Terms of Consensus Or Conflict; is Marxism Still Relevant Today

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 All of society have different opinions and values, many of society would believe that Marxism would be more beneficial and the way forward. Even though this highlights exploitation of lower classes and focuses mainly on self-interest. Functionalism is based on everyone working together, with shared values and a stable society. These will be highlighted in the upcoming essay and provide more details regarding whether society is best understood in terms of consensus theory or conflict (Marxism) theory.

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To start with, functionalism is based on all different parts of society working together. The term working together as a well-oiled machine is used to described functionalism, meaning each part has a role to play for the machine to perform correctly. ‘Durkheim upheld Spencer’s functional idea of separate parts serving a purpose and the notion of society was greater than the sum of its individual elements.’ (Thorpe et al.,2015, P.36). Functionalism is based on all of society having the shared norms and values and the focus is on social order. Some functionalists would believe that without shared beliefs and values, the social order is impossible, this is needed for the well-being of society. They also believe that there are four basic needs that required to exist in society, these are essential for maintaining the social order. These include food, clothing, shelter, and money. Functionalism emphasizes strongly on stability of society and if change is necessary it would need to be done slowly. With the perspective of which functionalism is based upon, being the consensus and order that is used to exist within society. When disorganization happens within the system, such has bad behaviour, this will lead to change happening because society must adjust to achieve the stability again. This brings in the fact of anomie which builds upon Durkheim’s theory that anomie is a social condition in where people’s norm and values no longer sync with this of society. When part of society becomes dysfunctional, so does the rest and this starts to cause social problems within society, prompting social change. ‘From this perspective, disorganization in the system, such as deviant behaviour, leads to change because societal components must adjust to achieve stability. Part of the system is dysfunctional, it affects all other parts and creates social problems, prompting social change.’ (Ashley Crossman, January 2020).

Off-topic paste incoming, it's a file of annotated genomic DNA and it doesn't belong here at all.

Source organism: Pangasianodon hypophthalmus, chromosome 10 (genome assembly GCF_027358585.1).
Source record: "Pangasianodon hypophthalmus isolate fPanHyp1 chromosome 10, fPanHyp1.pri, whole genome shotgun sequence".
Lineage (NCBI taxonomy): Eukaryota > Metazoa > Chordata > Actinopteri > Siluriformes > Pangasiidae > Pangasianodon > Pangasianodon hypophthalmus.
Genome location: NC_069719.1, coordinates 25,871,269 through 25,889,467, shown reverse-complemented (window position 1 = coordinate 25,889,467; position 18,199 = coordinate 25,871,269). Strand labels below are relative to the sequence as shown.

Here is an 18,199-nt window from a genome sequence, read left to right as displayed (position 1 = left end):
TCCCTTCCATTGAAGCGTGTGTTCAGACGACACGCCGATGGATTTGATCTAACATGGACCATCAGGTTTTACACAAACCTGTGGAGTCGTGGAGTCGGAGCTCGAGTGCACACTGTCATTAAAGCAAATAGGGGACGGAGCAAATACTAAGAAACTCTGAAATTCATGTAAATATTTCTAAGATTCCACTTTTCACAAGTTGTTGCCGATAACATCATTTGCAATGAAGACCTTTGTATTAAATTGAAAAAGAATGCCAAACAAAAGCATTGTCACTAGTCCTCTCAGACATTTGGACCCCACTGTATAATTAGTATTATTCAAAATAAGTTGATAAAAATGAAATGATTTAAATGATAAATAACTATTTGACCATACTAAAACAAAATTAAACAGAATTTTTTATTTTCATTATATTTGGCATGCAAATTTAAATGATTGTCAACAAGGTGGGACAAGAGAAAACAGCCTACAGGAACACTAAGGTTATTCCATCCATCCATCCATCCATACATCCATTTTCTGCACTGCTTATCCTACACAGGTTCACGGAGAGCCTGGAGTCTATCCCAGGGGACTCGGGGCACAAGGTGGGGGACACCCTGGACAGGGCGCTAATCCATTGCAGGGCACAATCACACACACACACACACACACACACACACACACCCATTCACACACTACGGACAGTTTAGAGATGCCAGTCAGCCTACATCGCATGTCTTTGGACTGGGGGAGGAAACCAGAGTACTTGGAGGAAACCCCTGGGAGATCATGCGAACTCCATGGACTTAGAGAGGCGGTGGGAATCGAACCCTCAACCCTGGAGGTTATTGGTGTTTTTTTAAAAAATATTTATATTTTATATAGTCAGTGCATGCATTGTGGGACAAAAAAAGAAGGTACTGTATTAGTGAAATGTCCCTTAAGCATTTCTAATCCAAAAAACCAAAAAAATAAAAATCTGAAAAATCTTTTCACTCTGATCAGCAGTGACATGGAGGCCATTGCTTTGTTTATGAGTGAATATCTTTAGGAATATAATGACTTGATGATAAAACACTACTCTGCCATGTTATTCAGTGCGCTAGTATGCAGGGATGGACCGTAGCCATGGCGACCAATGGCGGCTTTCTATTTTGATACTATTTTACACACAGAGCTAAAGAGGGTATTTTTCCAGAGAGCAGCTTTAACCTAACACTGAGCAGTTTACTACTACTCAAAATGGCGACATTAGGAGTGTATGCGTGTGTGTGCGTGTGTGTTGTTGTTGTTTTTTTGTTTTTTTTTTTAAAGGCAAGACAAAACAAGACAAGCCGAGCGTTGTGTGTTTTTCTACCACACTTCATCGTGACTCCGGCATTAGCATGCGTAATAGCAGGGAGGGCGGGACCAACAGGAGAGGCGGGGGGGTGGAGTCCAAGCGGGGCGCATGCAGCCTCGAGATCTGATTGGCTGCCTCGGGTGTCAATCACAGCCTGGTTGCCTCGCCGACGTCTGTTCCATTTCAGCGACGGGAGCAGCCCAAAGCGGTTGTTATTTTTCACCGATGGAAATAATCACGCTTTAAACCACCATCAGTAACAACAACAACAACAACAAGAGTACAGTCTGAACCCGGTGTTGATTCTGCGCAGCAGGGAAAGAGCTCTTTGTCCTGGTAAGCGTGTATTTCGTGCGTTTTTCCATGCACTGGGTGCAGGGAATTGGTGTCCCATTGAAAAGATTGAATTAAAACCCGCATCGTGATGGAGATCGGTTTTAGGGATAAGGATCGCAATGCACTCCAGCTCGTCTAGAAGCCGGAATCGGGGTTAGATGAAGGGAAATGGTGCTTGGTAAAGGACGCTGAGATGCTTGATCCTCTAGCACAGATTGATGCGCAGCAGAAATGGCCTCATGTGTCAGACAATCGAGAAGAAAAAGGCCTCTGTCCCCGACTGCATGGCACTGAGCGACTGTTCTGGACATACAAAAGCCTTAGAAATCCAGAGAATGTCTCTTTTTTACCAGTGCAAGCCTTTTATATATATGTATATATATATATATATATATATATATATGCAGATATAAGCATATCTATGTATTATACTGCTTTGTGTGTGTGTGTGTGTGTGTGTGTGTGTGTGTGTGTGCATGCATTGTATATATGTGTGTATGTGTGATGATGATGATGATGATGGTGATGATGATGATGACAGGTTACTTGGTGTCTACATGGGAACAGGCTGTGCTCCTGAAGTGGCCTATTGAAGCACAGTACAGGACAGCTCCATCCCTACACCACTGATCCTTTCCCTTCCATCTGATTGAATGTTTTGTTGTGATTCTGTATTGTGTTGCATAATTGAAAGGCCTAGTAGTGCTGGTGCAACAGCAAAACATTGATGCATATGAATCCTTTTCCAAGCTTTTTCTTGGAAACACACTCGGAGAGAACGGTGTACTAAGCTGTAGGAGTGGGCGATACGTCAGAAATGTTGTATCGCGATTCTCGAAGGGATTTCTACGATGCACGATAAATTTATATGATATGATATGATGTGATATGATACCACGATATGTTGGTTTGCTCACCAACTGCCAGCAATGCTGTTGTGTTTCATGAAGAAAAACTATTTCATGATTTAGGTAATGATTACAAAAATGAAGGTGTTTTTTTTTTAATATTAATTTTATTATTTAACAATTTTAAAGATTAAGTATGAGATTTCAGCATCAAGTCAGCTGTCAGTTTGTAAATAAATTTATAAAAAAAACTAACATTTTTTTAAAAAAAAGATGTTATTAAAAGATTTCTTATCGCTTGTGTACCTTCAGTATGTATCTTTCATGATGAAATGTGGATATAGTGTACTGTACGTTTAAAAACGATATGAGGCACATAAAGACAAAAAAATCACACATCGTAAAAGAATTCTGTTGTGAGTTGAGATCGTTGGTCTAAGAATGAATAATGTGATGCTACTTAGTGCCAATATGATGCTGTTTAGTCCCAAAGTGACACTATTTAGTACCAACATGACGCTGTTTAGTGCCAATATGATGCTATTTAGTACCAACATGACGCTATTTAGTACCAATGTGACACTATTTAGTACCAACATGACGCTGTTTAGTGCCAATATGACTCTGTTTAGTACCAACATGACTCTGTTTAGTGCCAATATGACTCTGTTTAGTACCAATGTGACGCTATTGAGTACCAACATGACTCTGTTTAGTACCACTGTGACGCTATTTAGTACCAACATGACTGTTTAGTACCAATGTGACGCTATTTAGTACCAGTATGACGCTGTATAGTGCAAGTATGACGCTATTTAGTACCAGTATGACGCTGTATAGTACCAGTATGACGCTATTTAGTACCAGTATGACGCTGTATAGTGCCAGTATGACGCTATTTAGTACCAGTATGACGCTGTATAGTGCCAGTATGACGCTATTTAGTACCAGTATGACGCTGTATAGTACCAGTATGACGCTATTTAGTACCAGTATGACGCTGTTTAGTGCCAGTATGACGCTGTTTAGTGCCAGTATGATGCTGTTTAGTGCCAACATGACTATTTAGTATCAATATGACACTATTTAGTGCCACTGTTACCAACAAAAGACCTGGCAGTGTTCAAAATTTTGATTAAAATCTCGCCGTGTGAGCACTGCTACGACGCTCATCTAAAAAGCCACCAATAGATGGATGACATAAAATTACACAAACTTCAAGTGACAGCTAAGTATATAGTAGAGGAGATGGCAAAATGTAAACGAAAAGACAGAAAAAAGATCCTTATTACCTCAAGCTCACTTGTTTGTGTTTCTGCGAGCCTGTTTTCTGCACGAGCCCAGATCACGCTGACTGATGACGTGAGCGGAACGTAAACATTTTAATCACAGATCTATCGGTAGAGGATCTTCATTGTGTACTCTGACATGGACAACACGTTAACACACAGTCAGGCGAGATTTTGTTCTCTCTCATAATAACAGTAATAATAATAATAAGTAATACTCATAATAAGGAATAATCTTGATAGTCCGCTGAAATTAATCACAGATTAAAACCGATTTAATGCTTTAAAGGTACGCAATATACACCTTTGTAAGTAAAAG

In some aspects of functionalism this is still quite relevant to modern society. Society might have different aspects and will be explained with different views but overall, functionalism still makes its self-relevant within today’s society and keeps society well-balanced. Regarding functionalism still being relevant within modern society, it all depends on the views of every person as everyone has a different opinion on whether this is still relevant. For example, ‘In general, I would say functionalism is quite dead – and there are good reasons for it.’  Whereas others have an opinion of ‘the theory of functionalism is very much alive for example in the education system, where the functions of an institution intended to give a non-confrontational vision. That is, functionalism theory predicts that each is in the rightful place, in this way the conflict is impossible.’ For example, in education the government provide public education to children. The children’s families pay taxes which is used to pay for the education. The children then grow up and become law-abiding and working citizens, who then in turn pay taxes to the government.